It sounds pie-in-the-sky stuff. A Chinese consumer buys a cow in an Australian paddock and uses technology to trace it all the way to their plate.
But a group says it has the technology to turn a technical dream into a reality, with Australian farmers to benefit, as a new digital way of “farm to palate” production.
The enticement to farmers is a pre-payment in the process and the foregoing of stock agents’ fees. The risks in many ways are unknown. Who will be in charge of the technology on the farm, and whether farmers will be compensated properly for the stewardship of the cattle, is not excatly clear.
According to the Chinese-based Borderless Cattle, part of the larger Borderless Healthcare Group,the farmer will be the steward of the cow’s life at it progresses before entering a feedlot. From there it will be processed at an abattoir in Australia, cut up to order and chilled and sent to China. Borderless says it is negotiating with abattoirs to fulfill the special cut orders.
Already the company is investing in drone technology through Central Queensland University as part of the consumer access to the cow’s life. It will also use nanotechnology to monitor the cow’s growth, which can be updated daily to the consumer. The company will create a cartoon-like Tamogotchi of the cow the consumer can view at any time on their device.
The Borderless program will begin in July this year, with deliveries available to more than 300 cities across China, the company says.
“Initially, Borderless Cattle will accept orders from restaurants, which will be required to order a minimum of five cattle. Borderless Cattle anticipates having 500 restaurants or corporate members in its first year. The program will be extended to individual members at a later date,” the company says.
“The company will utilise a suite of technologies including drones, IoT, and blockchain.
“Additionally, through a smart TV platform called Foodsmart.life, members can access recipes, conduct interactive cooking workshops with celebrity chefs from around the world and connect with nutritionists and health advisors, all from the comfort of their own home,” Borderless said.
The company says it is tapping into a new Chinese demand for beef protein, following the relaxation of China’s one child policy. Women were interested in high protein to boost fertility as they planned a second child.
Borderless executive chairman Dr Wei Siang Yu, who was educated at Monash University, said even beef tourism to Australia was a possibility as Chinese couples looked to a “second honeymoon”. He saw an opportunity where Chinese “second honeymooners” would stay in an Australian resort, visit a beef farm, cook up some beef, enjoy, a spa, relax, and contemplate life with a second child.
Dr Wei assured The Land farmers would be properly compensated for looking after the cattle owned by Borderless members. “There will be a pre-payment which will give them the financial comfort. There will be an upfront deposit .” He said technology costs would be covered and Borderless would help with technology issues on farm. He said the technology would showcase the farmers skills through marketing and would add value to the farm. He saw a chance for farmers to learn some Chinese language, so they can converse with consumer beef owners in China. “Producers will be able to create a brand for themselves.”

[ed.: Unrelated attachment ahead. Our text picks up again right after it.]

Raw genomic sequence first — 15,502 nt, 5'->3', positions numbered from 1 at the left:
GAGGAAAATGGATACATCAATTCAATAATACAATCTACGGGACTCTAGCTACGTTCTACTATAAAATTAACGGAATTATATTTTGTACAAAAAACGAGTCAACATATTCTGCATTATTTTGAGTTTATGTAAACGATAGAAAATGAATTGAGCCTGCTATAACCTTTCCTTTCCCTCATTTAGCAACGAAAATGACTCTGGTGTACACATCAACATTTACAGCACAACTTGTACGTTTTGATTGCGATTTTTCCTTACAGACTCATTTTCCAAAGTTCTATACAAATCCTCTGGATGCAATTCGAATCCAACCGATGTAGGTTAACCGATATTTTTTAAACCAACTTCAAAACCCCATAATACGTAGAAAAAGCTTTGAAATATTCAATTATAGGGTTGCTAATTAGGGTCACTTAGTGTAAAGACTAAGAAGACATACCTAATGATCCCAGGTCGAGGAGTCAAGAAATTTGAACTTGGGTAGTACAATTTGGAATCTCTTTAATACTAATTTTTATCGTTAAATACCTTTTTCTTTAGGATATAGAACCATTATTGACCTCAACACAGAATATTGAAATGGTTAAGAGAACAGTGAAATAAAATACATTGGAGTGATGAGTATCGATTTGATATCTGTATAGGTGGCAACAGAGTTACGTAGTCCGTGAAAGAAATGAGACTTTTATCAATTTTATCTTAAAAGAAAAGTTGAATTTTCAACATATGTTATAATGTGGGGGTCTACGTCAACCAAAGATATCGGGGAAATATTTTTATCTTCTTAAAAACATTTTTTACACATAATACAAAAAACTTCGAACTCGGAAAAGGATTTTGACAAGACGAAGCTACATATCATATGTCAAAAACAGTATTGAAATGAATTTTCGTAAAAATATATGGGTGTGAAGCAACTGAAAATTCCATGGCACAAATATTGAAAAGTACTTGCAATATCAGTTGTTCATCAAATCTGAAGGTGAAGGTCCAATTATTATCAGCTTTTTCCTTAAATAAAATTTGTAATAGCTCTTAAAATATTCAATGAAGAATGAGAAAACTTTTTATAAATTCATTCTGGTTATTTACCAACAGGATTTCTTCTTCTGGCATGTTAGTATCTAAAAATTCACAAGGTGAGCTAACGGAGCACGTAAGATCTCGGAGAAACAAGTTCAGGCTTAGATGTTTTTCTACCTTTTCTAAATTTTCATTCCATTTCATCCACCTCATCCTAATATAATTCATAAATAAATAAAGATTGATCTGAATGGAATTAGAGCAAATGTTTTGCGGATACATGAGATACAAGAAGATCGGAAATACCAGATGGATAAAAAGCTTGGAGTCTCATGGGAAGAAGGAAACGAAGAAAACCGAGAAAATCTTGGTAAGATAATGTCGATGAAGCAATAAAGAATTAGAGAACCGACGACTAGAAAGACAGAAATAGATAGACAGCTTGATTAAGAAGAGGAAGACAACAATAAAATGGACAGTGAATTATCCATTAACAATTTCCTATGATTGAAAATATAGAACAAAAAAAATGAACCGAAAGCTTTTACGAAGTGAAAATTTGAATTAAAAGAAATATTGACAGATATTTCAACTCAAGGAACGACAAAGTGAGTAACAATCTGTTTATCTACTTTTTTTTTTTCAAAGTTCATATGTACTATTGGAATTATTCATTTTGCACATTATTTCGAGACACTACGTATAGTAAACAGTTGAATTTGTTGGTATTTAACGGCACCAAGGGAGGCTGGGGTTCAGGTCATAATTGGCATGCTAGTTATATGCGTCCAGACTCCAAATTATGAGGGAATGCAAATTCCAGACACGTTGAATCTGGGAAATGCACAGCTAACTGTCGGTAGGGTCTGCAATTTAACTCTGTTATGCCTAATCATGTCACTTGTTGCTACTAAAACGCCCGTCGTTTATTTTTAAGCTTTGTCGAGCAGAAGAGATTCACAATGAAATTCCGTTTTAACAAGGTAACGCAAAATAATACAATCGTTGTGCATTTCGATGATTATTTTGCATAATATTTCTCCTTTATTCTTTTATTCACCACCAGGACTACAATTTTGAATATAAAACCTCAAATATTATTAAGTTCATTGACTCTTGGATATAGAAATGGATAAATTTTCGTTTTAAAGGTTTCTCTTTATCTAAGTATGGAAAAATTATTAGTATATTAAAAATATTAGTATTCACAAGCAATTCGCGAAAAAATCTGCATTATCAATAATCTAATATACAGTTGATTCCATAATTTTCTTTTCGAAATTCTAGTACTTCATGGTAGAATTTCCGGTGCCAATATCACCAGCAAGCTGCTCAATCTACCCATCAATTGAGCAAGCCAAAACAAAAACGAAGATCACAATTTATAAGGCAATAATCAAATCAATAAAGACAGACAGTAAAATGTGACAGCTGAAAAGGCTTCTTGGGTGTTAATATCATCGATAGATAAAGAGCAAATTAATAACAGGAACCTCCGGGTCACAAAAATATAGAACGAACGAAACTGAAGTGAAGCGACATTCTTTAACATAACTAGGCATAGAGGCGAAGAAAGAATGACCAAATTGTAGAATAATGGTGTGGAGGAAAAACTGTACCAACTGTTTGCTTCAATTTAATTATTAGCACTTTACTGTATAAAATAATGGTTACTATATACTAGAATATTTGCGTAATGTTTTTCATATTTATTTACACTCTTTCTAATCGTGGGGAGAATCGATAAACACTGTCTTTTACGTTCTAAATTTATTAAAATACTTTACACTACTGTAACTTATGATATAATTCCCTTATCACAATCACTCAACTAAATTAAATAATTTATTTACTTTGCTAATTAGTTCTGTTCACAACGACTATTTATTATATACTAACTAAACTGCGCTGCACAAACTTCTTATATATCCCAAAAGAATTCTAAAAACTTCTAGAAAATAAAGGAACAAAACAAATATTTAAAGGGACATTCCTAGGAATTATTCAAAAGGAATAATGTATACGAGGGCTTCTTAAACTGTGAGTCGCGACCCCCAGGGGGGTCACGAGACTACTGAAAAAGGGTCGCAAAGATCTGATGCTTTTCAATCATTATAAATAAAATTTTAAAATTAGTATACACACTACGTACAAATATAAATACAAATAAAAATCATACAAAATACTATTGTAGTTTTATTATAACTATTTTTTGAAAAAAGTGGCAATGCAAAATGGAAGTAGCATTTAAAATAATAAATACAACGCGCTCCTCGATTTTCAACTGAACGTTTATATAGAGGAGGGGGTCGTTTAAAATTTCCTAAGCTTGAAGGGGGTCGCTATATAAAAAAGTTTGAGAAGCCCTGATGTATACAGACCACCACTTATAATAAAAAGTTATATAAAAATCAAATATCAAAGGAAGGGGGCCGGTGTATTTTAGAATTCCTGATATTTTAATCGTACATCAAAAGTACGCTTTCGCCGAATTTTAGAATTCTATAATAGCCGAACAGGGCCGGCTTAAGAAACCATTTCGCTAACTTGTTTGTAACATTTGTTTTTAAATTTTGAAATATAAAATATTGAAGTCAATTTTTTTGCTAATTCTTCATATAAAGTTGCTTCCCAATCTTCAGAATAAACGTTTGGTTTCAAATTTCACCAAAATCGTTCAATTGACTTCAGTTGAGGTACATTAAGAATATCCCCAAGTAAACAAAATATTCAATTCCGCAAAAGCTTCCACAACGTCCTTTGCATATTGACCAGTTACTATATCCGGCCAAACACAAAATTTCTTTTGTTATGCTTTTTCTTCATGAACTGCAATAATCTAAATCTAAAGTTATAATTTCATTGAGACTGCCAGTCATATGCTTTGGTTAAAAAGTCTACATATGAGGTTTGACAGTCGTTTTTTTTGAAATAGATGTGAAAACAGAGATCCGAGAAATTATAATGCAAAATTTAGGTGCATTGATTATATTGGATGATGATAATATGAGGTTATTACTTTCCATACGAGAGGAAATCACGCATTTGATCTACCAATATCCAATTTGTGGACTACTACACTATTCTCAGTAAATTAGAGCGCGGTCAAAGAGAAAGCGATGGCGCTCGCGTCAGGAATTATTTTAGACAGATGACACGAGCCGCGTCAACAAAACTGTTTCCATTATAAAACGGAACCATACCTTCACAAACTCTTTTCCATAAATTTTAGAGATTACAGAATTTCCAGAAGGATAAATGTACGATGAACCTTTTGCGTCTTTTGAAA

Geoff Kirkby, “Lowanna” and “Kaysix”, Bellata, is one beef farmer considering being part of Borderless cattle. “I told my father about it and he was unsure at first, but now he is very eager to get involved.
“We cut out a lot of costs by selling straight to a consumer. It gives us more control over how we sell our beef.” Mr Kirkby, who has Herefords, said he wanted to be sure he was compensated for attending to technical issues while farming, as he also was involved in cropping.
Producers will be able to create a brand for themselves.- Dr Wei Siang Yu, founder of Borderless Healthcare and Borderless Cattle
The company says a member can use the Foodsmart.life platform as a business tool to share or sell portions on to other consumers six to nine months prior to slaughter.
Drone technology is being trialled at CQU, with the idea to make them able to be automatically recharged, without the need for the farmer to interfere. A consumer could launch the drone from a mobile phone to look at the cattle.
The plan is to place the beef grower at the top of the supply chain with top nutritionists and chefs at the other end, suggesting ways the consumer can cook the beef, as beef is not a traditional food item in China. Australian beef exports to China were slowly climbing, worth about $600 million a year.
Dr Wei promised an interactive cooking show, with “the best chefs in the world” involved. The Chinese consumers would invite friends around to watch the cooking display on their Smart TV. “It will be like a tupperware party,” he said.
When the end user received the chilled beef order (up to 300 boxes of beef), he expected it would be onsold to friends and families.
“Members become a cattle owner and a beef merchant,” he said.
“We are taking the food bowl and making it digital. Because in China we have problems with pollution and supermarkets, people are looking to have their own farm source. They want a food source they can trust. This offers a premium with a very targetted audience.”
There was growth in private restaurants in China, who were interested in their own private cattle source.